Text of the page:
- Storytelling – The stories we tell ourselves become part of our meaning. Everything that happens to us becomes part of story the moment we try and define the impact of that experience. Our identities are created by the stories we believe. We can learn from our own stories or from stories of other people. As we listen to stories, the stories become part of our identity. If the stories focus on redemption, growth, and love, we are destined to have a more meaningful experience.
- Transcendence – This is where we recognize that there is more out there than us. That we are not only and are lead by a “higher reality”. These moments can happen anywhere or anyplace. The are defined as a time when we rise above the everyday world to realize there is more to connect with. These experiences of transcendence provide us with well-being and peace and help everything else make sense.
Bringing it All Together
If we pursue actions that help us develop a sense of belonging, we can craft a life of meaning. If we pursue actions that let us live our purpose by helping others, we can craft of life of meaning. As we tell ourselves stories that match our desired outcome, we can craft a life of meaning. If we pursue actions that provide us with experiences of transcendence, we can craft a life of meaning.
While at the Tai Po River that November night, I learned about meaning. I learned that belonging and purpose help us craft our story. As we believe the story of love, importance, belonging, and purpose we can understand how valuable we really are, which in turn helps us to have transcendent experiences.
As we live our lives full of meaning, we can help others do the same. We can be better leaders. A good place to start is by reading Emily Esfahani Smith’s new book.
The horrible truth is some emotional suffering is our own fault. We only suffer when reality does not meet expectations. Our highly developed brain often is the cause for this suffering. As humans we regret the past, don’t enjoy the present, and worry about the future. We suffer because we are not content with what we have, yet do not work toward what we want. This is self-inflicted suffering. Which is sad, troublesome, and also hopeful. If our brain and thoughts are the root cause of our suffering, that means it can also help to erase it. What we focus on, is what will grow. We can reshape our brain as we reshape what we think about, on purpose. Focus on the good, focus on gratitude, focus on others. Suffering goes away when a content heart is helping others.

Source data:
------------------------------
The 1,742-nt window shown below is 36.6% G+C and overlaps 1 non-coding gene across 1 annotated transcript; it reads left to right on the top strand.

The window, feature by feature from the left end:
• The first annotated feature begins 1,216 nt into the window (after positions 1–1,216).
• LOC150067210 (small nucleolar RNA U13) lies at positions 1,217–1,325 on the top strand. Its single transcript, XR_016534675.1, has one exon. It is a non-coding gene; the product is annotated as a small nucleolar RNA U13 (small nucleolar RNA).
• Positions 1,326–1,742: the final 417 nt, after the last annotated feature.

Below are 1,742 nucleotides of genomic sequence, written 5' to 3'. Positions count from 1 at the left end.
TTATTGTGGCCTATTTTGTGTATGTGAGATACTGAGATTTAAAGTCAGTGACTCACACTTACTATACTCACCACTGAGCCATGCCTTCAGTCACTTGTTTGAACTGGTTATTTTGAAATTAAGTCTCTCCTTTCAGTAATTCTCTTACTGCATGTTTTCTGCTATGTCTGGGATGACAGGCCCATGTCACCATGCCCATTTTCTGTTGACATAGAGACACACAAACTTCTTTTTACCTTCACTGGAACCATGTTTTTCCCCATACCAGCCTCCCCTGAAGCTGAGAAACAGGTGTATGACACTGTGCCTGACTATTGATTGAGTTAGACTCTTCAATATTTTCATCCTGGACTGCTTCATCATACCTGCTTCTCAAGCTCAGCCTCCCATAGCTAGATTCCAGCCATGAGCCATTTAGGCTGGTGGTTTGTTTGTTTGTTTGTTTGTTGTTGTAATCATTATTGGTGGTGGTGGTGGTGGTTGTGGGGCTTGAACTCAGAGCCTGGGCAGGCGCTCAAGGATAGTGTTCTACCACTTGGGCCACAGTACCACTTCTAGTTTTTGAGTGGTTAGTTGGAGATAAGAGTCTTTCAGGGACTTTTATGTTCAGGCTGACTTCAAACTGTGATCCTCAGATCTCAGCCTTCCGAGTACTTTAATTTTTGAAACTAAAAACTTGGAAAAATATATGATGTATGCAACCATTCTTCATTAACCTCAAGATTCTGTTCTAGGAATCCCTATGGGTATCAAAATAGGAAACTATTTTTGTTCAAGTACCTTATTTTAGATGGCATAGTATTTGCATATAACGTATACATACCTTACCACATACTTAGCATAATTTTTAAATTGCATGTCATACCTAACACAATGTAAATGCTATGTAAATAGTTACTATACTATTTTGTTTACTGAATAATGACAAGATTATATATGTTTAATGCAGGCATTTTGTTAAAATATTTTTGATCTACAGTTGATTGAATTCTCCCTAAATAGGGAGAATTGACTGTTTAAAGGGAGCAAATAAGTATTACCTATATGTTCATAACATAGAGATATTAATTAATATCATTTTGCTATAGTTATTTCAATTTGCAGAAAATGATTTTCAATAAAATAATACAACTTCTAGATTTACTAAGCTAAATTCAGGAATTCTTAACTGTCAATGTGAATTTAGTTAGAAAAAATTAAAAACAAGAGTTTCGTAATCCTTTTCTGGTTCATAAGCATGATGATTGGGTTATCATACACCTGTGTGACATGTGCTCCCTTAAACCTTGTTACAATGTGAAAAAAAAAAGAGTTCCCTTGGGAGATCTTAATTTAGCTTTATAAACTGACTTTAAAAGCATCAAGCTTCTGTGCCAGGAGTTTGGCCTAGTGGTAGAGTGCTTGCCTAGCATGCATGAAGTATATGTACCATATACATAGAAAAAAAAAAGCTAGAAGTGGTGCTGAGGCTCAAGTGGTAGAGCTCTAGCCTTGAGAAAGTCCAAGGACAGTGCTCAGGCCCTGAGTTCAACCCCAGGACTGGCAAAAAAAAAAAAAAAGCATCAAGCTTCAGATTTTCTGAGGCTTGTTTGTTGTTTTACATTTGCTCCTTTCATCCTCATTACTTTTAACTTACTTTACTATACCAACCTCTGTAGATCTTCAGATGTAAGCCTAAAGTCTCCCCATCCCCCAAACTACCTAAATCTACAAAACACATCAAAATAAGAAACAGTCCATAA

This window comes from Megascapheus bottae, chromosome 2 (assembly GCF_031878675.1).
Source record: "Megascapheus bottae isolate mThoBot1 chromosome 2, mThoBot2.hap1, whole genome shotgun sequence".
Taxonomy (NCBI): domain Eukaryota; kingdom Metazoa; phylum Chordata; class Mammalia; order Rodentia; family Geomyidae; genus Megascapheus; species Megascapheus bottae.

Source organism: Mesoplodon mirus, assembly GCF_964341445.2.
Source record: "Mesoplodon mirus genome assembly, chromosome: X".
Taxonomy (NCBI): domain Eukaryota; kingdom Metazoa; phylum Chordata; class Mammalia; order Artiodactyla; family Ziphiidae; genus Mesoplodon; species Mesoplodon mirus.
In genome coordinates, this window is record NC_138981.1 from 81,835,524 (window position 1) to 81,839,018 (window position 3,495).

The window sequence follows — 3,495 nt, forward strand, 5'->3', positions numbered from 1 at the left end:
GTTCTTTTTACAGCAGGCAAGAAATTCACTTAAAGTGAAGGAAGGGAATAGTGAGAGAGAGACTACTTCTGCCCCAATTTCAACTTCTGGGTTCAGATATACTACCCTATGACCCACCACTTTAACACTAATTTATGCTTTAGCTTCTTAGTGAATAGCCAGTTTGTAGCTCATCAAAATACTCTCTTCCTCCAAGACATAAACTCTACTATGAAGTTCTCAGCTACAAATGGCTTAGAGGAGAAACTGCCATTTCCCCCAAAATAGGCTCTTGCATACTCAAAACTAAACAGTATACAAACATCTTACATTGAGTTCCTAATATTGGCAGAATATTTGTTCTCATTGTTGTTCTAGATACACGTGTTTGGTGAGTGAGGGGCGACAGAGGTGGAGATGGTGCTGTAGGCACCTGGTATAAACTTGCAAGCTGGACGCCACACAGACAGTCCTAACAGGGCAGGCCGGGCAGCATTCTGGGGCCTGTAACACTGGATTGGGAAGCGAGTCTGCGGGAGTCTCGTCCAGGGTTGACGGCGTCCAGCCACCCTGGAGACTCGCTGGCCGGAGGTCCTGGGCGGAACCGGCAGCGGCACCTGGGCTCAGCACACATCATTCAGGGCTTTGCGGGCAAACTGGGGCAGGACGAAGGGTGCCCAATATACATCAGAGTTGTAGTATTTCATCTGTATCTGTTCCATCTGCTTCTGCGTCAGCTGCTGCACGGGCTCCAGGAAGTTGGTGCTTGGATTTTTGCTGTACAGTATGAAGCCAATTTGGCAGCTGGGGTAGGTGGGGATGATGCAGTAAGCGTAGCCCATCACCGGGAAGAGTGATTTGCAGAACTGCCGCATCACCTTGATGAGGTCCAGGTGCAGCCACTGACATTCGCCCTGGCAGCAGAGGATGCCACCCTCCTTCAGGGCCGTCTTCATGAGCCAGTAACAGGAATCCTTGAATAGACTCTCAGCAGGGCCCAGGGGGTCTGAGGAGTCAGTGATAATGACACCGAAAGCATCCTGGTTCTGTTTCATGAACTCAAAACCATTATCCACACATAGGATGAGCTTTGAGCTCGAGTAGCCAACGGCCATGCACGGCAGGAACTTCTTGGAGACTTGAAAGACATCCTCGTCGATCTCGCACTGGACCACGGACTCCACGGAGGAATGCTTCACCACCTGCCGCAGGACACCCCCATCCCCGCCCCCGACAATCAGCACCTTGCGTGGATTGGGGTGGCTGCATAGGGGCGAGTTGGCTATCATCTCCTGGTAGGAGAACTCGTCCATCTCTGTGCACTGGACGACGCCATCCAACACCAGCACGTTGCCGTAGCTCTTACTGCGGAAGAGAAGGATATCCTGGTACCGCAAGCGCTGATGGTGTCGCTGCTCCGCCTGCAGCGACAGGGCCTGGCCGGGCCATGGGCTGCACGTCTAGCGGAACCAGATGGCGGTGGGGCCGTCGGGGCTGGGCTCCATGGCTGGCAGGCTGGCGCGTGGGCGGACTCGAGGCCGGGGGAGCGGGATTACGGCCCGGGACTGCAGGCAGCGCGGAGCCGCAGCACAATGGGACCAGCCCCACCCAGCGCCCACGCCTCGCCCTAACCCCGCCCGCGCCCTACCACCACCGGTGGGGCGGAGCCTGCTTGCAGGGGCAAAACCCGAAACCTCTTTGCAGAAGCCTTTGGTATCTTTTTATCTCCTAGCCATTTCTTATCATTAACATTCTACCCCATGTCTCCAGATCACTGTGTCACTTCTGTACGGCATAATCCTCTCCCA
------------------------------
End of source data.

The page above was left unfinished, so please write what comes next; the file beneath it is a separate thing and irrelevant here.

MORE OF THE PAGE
Every project seemed to sink. It was one person’s fault too! You know the person. We all do. That one employee who is just good enough, yet hurts more than they help. They make themselves look good at the expense of others. Selfishness at their core.
A few years ago in a previous role in another industry our team managed large scale software rollouts to major enterprise clients. Each team member had important functions to perform. Most of us did them. One person did not.
They were educated. They had experience. They didn’t use either; they did surf the internet a lot though. They dropped the ball on every project. Then blamed the people who actually did the work. Then they would work late to try and fix their own mistakes while still blaming others for the problem. Often they looked like the hero. It was a genius plan. Even worse, it worked multiple times.
When someone goes behind our back, blames us for thing they caused, or in some other way hurts us, we experience strong negative emotions. Each person can feel that same experience in a different manner though.
“Humans vary greatly in the way they experience emotions. Even after practice and effort, you can’t really control how you feel. But you can control your reactions to those feelings.” – Justin Bariso
When dealing with a horrible coworker – the thing that must be fixed first is your mindset. Your frame of mind will determine the outcome. This is based on the science of brain and emotional neuroplasticity. The theory of Self-directed neuroplasticity was developed by Dr. Jeffrey M. Schwartz and is the idea that we can consciously control how we want our brains to work.